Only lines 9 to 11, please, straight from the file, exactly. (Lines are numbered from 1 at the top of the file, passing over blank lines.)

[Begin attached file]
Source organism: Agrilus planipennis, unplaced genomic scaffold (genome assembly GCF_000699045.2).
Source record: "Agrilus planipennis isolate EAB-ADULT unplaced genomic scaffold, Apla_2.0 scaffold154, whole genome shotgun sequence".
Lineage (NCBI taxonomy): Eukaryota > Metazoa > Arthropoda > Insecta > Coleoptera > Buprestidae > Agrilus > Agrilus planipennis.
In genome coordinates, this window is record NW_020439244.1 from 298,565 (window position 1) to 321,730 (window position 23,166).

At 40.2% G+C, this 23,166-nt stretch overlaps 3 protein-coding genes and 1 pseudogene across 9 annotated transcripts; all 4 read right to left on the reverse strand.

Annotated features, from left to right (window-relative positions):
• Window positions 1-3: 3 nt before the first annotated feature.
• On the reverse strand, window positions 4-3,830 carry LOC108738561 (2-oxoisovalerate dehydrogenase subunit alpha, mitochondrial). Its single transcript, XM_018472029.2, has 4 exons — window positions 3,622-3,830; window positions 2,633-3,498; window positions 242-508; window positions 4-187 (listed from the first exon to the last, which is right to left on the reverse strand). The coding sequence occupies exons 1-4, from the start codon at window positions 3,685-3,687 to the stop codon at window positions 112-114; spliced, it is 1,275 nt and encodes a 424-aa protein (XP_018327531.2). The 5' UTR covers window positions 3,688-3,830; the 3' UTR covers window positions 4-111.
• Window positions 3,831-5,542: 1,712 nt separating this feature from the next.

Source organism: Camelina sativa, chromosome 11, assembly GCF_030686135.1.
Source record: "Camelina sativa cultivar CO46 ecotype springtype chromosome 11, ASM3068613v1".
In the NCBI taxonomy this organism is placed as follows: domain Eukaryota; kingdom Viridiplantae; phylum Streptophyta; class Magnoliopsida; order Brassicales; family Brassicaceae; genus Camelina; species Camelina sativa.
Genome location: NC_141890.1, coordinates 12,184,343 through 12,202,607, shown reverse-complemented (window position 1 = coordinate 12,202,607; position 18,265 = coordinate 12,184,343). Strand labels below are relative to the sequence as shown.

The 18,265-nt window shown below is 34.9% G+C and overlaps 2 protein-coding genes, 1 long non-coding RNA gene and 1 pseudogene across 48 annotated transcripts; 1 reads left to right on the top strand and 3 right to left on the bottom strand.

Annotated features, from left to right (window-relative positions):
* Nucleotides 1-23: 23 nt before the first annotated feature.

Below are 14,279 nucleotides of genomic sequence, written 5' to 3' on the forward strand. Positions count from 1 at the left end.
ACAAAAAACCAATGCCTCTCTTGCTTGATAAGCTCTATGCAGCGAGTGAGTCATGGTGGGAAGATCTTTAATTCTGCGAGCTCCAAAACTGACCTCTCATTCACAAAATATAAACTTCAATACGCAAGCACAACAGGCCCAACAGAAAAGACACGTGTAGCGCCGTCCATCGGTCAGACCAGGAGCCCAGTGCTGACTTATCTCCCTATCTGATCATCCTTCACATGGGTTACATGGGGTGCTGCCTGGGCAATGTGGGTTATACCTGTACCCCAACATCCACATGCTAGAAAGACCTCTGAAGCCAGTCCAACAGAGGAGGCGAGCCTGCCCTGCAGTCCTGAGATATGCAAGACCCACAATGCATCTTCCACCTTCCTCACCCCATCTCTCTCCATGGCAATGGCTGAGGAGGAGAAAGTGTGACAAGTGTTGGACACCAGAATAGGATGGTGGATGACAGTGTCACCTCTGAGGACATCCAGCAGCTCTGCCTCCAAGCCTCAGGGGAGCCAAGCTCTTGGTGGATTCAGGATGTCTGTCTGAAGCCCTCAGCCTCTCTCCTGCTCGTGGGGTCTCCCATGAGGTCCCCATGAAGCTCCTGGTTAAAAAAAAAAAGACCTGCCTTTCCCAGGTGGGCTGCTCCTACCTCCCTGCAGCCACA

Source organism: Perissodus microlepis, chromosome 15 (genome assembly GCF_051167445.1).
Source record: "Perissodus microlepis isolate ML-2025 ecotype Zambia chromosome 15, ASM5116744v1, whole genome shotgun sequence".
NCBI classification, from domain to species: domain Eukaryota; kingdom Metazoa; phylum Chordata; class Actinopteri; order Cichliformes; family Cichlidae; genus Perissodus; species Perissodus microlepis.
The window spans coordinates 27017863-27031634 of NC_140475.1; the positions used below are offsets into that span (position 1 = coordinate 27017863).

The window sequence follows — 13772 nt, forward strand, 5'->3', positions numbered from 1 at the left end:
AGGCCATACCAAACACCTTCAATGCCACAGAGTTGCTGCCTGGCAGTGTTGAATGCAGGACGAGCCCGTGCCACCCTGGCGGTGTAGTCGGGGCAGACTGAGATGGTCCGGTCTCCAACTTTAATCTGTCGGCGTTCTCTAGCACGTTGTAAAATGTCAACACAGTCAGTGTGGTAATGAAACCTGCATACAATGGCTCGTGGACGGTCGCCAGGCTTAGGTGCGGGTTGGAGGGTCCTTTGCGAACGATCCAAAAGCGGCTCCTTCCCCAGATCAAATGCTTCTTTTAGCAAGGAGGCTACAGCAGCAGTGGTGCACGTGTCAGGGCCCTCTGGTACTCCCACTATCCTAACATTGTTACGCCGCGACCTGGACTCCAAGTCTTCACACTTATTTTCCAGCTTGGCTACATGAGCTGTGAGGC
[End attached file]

• Window positions 3,831-5,542: 1,712 nt separating this feature from the next.

Source organism: Camelina sativa, chromosome 11, assembly GCF_030686135.1.
Source record: "Camelina sativa cultivar CO46 ecotype springtype chromosome 11, ASM3068613v1".